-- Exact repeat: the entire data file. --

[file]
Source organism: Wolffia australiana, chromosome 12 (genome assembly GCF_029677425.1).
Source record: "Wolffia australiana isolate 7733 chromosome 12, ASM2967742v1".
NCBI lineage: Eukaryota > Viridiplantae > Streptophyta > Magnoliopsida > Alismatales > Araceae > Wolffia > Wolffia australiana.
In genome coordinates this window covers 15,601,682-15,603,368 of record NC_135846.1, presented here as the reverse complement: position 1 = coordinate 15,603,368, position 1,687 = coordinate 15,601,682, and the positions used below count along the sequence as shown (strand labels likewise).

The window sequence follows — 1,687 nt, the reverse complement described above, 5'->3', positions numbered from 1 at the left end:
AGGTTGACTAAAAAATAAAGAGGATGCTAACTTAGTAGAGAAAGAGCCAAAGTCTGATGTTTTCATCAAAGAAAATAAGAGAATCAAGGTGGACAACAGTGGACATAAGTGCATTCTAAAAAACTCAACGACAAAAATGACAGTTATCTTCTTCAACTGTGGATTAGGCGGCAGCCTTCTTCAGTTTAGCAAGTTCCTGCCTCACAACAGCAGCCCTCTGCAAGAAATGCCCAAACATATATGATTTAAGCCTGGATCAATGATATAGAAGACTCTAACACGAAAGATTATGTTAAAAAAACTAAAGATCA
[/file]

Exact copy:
Source organism: Wolffia australiana, chromosome 12 (genome assembly GCF_029677425.1).
Source record: "Wolffia australiana isolate 7733 chromosome 12, ASM2967742v1".
NCBI lineage: Eukaryota > Viridiplantae > Streptophyta > Magnoliopsida > Alismatales > Araceae > Wolffia > Wolffia australiana.
In genome coordinates this window covers 15,601,682-15,603,368 of record NC_135846.1, presented here as the reverse complement: position 1 = coordinate 15,603,368, position 1,687 = coordinate 15,601,682, and the positions used below count along the sequence as shown (strand labels likewise).

The window sequence follows — 1,687 nt, the reverse complement described above, 5'->3', positions numbered from 1 at the left end:
AGGTTGACTAAAAAATAAAGAGGATGCTAACTTAGTAGAGAAAGAGCCAAAGTCTGATGTTTTCATCAAAGAAAATAAGAGAATCAAGGTGGACAACAGTGGACATAAGTGCATTCTAAAAAACTCAACGACAAAAATGACAGTTATCTTCTTCAACTGTGGATTAGGCGGCAGCCTTCTTCAGTTTAGCAAGTTCCTGCCTCACAACAGCAGCCCTCTGCAAGAAATGCCCAAACATATATGATTTAAGCCTGGATCAATGATATAGAAGACTCTAACACGAAAGATTATGTTAAAAAAACTAAAGATCA